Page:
‘Trouble With The Curve’
A cranky Clint Eastwood remains as watchable as ever as an old baseball scout on the verge of retirement in “Trouble with the Curve.”
This movie, however, is essentially the Anti-“Moneyball.” And if Eastwood ever met the real Billy Beane he’d likely tell him to stick his computer where the sun don’t shine. He’s become America’s favorite angry old coot, and he’s not afraid to embrace the onset of age.
The film opens with Eastwood talking to his penis, giving it a verbal beat-down while attempting to go to the bathroom. And the rest of the film finds him firmly in scowling “Get Off My Lawn” territory.
The film believes geeks crunching numbers and newfangled computer programs can’t hold a candle to the tried-and-true wisdom gained by watching and listening to the game on the field. It shows you what contempt Eastwood has for this new approach to the national pastime when I say the front-office hotshot looking to put Eastwood out to pasture is played by none other than Matthew Lillard. With this and “The Descendants” last year, he’s become Hollywood’s favorite hot shot due for a good ass-kicking.
Eastwood embraces a life on the road eating crappy food at roadside diners, staying in motor lodges and putting his ear to the ground to scout out potential superstars in their infancy. Eastwood’s eyes, ears, and his gut tell him all he needs to know about whether a player is going to make it. But the problem is, his ears are going, and his eyes are about gone. His gut’s still as sharp as ever, but a front- office pal (John Goodman) convinces Eastwood’s estranged, driven daughter (Amy Adams) to go down and help out her old man.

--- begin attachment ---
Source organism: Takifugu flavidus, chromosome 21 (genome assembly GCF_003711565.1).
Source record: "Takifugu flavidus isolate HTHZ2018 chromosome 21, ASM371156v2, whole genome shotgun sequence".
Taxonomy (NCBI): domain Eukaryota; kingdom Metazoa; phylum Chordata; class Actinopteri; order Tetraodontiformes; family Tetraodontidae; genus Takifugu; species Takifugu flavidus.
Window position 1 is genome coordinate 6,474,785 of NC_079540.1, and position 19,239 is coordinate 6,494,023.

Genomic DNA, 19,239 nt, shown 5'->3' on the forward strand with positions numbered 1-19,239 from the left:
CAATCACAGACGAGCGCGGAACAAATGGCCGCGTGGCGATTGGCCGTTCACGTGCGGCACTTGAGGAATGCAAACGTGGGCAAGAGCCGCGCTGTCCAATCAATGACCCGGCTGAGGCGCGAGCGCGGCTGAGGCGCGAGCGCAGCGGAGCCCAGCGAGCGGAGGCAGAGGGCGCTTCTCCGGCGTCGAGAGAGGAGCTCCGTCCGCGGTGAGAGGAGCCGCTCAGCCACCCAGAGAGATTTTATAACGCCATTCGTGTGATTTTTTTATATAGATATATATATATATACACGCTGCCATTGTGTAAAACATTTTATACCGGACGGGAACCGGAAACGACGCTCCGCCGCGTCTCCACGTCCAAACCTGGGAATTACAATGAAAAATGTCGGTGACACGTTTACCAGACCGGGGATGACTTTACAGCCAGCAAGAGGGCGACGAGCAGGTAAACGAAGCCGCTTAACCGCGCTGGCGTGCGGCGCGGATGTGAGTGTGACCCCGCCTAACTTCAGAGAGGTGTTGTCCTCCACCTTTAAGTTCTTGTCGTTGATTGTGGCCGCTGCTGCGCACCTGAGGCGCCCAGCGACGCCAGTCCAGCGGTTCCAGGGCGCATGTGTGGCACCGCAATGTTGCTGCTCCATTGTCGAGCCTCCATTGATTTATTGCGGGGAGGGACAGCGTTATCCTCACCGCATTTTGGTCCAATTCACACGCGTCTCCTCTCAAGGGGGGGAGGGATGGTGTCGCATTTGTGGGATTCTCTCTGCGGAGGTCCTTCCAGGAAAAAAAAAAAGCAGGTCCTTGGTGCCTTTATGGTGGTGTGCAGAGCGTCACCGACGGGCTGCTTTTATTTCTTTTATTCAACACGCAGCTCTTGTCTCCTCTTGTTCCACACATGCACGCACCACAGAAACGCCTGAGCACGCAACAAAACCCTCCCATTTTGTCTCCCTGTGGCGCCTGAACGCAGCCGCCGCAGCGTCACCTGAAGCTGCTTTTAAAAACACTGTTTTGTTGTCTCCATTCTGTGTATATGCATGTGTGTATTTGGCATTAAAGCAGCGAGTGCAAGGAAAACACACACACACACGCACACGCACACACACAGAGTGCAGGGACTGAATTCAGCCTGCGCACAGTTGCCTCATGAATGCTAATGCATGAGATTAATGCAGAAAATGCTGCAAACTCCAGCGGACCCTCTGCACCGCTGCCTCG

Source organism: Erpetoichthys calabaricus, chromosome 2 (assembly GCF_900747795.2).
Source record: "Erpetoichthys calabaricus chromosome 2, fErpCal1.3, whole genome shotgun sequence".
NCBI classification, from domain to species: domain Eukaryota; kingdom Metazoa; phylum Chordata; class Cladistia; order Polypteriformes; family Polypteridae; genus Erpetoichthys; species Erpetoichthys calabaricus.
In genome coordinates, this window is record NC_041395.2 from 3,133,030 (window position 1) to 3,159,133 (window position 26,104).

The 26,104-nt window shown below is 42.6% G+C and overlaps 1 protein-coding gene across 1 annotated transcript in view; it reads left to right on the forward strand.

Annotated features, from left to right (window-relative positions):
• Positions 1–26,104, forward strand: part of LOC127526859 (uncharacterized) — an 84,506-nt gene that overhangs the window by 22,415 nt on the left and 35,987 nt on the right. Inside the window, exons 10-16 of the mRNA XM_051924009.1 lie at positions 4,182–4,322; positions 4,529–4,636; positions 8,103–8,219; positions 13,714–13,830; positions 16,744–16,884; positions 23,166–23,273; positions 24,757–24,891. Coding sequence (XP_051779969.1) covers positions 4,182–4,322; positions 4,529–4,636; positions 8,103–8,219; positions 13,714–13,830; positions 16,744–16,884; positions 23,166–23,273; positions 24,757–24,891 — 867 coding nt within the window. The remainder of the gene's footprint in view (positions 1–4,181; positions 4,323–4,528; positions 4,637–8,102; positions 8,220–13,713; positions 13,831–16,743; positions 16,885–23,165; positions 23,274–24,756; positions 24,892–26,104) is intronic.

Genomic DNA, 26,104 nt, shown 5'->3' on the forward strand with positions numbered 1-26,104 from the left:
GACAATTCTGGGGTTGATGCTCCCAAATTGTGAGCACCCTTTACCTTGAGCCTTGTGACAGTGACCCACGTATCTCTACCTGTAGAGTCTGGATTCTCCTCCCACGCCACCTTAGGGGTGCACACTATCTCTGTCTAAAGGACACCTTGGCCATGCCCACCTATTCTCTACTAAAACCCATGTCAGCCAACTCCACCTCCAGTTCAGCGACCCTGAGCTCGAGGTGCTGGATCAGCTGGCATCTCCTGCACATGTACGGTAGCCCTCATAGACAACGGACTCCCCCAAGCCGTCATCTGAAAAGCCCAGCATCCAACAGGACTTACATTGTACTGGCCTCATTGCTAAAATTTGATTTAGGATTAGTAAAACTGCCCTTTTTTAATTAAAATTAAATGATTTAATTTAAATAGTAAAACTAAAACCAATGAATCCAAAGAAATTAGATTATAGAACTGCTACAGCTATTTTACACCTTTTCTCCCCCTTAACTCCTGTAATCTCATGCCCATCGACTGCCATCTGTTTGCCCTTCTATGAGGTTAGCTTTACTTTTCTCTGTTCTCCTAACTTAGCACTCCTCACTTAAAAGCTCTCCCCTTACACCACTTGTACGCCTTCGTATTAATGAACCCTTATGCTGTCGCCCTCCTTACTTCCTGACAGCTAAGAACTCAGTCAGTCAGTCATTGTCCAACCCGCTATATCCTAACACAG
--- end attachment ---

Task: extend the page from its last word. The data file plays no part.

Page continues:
Adams gives an appealing performance, although she’s stuck sitting through a lot of forced melodrama that is about as predictable as a 3-2 fastball down the middle of the plate. Justin Timberlake acquits himself as an actor once more as a fellow scout who once was scouted by Eastwood as a player but blew out his career once he got traded.
I enjoyed watching Eastwood scowling from the grandstand in his high-waisted pants, but the rest of the film isn’t quite as sophisticated as it needs to be in a post-“Moneyball” world. It’s an unabashedly conventional piece of Hollywood hokum that asks us to embrace the crack of the bat instead of the lure of the stat, and largely fails to make its case.